I am not a LeBron James fan. In fact, since The Decision last summer, I can’t remember writing a single positive thing about him. Regardless, I feel compelled to stand up for LeBron. Here’s why.
Following the Miami Heat’s victory in Game 3 of the 2011 NBA Finals, a journalist from CBS Sports (Gregg Doyel) bush-leagued LeBron at his post game press conference. Essentially, Doyel asked LeBron why he’d been shrinking in the 4th quarter throughout the NBA Finals. To his credit, LeBron responded professionally, stating that, although he wasn’t scoring, he was contributing, especially on the defensive end. LeBron also offered Doyel this gem; “You should watch the film again and see what I did defensively. You’ll ask me a better question tomorrow.”
Doyel (obviously) didn’t change his story after the press conference. He proceeded to post a column titled; LeBron James: Story of an incredibly shrinking superstar. (Perhaps we need an “It Gets Better Project” for bullied youngsters like Doyel. But I digress.)
Doyel argued throughout his column that LeBron James is no superstar. That he’s consistently been a non-factor in the most crucial moments of the NBA Finals. That no superstar is just a defensive stopper. To some degree, Doyel is right. Michael Jordan got it done at both ends of the floor. So did Kobe Bryant, Tim Duncan, Bill Russell, and Kevin Garnett. But what Doyel forgets is that LeBron James is the reason the Miami Heat are in the NBA Finals to begin with.
How quickly we forget that LeBron manhandled the Boston Celtics, single-handedly slamming the door on Boston’s season with a 10-0 run of his own to close out Game 5. How quickly we forget that it was James, not Dwyane Wade, who terrorized Derrick Rose in the 4th quarter AND consistently buried crucial jumpers throughout the Eastern Conference Finals. When the Heat needed a bucket, they got it from LeBron. Not Wade. How quickly we forget that LeBron is dealing with more scrutiny, backlash, and blatant hatred than Wade and Chris Bosh combined, yet still should have won the NBA’s MVP award. How quickly we forget LeBron battled through a regular season in which he couldn’t close out a game to save his life only to become the best, cold-blooded closer in the 2011 NBA Playoffs. Dirk Nowitzki included. And how quickly we forget that LeBron did everything he was supposed to in Game 3.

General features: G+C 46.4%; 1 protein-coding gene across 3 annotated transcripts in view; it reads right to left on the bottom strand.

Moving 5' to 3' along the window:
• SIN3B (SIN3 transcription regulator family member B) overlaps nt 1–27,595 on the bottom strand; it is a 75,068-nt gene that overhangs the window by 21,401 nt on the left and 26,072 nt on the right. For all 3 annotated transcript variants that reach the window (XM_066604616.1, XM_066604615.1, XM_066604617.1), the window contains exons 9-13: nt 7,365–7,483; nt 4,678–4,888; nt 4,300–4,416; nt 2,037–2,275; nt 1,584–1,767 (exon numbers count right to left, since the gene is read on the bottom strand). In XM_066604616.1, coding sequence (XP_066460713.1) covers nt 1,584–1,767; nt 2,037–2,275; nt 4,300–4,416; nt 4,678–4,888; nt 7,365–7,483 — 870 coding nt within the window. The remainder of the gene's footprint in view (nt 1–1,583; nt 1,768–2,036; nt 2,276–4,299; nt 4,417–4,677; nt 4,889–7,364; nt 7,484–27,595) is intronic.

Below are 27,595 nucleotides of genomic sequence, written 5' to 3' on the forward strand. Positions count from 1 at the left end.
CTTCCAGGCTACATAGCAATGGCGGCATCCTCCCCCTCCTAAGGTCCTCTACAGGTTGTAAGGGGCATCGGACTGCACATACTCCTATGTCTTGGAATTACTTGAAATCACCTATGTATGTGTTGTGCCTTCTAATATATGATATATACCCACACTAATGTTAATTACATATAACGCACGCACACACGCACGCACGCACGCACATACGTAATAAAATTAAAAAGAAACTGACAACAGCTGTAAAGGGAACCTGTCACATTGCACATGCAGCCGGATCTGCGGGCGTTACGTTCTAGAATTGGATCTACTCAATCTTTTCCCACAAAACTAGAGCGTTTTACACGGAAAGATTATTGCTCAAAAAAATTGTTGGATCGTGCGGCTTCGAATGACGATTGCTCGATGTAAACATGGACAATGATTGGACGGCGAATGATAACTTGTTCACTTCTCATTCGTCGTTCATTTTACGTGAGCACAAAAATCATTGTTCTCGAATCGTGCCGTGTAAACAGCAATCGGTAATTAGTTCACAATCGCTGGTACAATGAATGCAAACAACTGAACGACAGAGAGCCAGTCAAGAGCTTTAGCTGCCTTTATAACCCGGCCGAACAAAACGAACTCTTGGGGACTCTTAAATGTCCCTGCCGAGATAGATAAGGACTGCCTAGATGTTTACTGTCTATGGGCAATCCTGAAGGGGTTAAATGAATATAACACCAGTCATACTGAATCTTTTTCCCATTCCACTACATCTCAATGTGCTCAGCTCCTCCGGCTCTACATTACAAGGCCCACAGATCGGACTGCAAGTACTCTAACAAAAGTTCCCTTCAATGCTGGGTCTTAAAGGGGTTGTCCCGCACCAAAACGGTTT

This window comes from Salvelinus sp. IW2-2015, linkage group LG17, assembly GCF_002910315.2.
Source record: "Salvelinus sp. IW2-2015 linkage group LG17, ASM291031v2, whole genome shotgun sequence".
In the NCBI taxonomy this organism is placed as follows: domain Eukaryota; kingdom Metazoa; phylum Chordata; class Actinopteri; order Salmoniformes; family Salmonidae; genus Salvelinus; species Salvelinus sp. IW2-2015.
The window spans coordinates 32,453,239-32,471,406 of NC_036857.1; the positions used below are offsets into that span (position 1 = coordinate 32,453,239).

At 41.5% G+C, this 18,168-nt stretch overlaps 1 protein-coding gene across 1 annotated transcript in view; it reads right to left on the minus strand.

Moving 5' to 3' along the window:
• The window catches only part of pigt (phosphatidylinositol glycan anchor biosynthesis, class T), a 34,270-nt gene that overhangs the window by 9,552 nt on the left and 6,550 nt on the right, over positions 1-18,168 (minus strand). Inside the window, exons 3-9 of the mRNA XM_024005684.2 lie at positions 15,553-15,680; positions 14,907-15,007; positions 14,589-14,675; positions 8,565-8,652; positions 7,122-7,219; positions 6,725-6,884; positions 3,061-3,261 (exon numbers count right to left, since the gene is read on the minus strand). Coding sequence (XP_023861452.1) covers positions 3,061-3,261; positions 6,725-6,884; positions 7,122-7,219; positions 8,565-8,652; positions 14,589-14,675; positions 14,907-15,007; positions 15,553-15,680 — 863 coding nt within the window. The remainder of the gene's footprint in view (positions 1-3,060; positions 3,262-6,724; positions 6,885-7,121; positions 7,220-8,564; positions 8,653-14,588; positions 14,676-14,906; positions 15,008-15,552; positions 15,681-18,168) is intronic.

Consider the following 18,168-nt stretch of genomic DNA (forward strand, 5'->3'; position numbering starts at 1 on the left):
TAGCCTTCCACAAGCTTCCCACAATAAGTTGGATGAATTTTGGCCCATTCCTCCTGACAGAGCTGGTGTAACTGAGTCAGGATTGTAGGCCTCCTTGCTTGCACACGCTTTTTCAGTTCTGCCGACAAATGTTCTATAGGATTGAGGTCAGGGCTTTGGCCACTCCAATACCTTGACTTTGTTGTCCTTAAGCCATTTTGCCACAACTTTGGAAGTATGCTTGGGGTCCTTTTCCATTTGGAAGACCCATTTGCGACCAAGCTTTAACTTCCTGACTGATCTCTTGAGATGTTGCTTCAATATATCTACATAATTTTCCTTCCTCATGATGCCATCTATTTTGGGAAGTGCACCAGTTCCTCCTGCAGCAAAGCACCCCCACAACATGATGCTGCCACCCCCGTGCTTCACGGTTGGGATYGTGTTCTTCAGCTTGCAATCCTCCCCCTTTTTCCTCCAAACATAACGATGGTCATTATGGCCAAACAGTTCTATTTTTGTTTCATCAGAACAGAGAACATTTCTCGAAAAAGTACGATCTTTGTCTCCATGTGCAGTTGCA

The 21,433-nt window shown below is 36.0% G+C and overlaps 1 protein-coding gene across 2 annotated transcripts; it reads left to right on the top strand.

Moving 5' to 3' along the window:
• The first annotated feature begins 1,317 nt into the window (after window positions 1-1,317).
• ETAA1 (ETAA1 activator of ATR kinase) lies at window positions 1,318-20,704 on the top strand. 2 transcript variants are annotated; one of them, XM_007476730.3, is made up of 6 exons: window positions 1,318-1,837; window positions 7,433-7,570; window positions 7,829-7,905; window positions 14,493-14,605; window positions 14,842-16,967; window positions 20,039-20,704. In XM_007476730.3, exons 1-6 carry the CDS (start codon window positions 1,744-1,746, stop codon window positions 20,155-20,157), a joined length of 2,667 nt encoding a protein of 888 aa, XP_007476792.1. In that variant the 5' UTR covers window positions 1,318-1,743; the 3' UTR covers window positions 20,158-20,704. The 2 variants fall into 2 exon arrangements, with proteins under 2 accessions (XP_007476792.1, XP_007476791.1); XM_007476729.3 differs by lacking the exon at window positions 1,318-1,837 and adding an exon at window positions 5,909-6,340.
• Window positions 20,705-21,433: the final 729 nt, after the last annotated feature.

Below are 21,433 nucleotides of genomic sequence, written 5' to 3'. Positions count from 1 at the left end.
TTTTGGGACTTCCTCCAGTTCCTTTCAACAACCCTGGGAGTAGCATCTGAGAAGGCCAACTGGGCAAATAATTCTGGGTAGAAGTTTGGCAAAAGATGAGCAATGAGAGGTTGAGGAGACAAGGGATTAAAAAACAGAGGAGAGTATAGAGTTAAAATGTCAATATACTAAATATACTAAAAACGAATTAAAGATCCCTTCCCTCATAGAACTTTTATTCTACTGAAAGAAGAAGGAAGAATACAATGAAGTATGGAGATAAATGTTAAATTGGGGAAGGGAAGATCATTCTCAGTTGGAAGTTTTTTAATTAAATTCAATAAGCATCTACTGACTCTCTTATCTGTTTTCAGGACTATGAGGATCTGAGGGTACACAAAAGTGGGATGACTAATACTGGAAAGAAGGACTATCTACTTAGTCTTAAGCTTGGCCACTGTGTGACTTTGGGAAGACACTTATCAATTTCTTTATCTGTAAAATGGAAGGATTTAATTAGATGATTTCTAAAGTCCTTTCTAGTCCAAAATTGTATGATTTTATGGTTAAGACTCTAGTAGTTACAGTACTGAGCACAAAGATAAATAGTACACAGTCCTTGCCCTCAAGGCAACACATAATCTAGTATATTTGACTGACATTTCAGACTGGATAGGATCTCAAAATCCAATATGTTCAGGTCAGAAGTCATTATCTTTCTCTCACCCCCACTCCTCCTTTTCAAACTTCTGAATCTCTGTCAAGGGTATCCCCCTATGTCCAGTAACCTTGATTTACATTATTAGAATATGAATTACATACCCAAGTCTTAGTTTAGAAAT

That’s right. As I sat and watched Game 3, I was genuinely surprised at what I saw: LeBron completely deferred to Wade. In Game 2, even though Wade was lights out, LeBron forced his shot as Dallas made its run. As we all know, the Mavericks eventually won.
Fast forward to Sunday night. LeBron resisted trying to take over the game. He knew it wasn’t his time. It was Wade’s. Wade was rolling. He was the player to ride. So, LeBron did everything he could to facilitate and ensure the ball went through Wade. How does that make him any less of a star? Would we chastise Kobe for getting the ball down low to Pau Gasol or accuse Paul Pierce of shrinking because he consistently found Ray Allen open in the corner? Hello!? Isn’t this what basketball is all about?
LeBron can’t win. It’s as simple as that. You want to talk about shrinking in the 4th quarter? Let’s start with NBA darlings Kevin Durant and Derrick Rose. I don’t see anyone knocking down doors to antagonize them at their post game press conferences. Rose was downright awful in the Eastern Conference Finals, ESPECIALLY when it mattered most. Kevin Durant wasn’t much better. But did he get lambasted for hoisting awful threes and ignoring the offense at times? No sir. Russell Westbrook took the heat. Is anyone accusing Dirk of shrinking after he literally threw Game 3 away and then missed the game-tying shot? No. Doing so would be foolish. Why then is it acceptable to drag LeBron through the mud when he did exactly what any coach would want from his player in a similar situation?
Like I said, I don’t really like LeBron, but I refuse to wrongfully criticize his play simply because I disagree with his persona and the way he carries himself. LeBron has been amazing in the playoffs. He, Dirk, and Zach Randolph make up my top 3 (in some order) of the most dominate players of the 2011 NBA Playoffs.
While Wade has clearly emerged as the Heat’s best player in the NBA Finals, LeBron has emerged as the cynical media’s whipping boy. Great game, good game, bad game, win or lose; none of it matters. LeBron James will continually be called a fraud. A loser. A shrinking superstar.
And to that undue ridicule…
…We are all witnesses.
I only wish LeBron didn’t make me look so bad by completely disappearing in Game 4. I will take credit for the reverse jinx, however.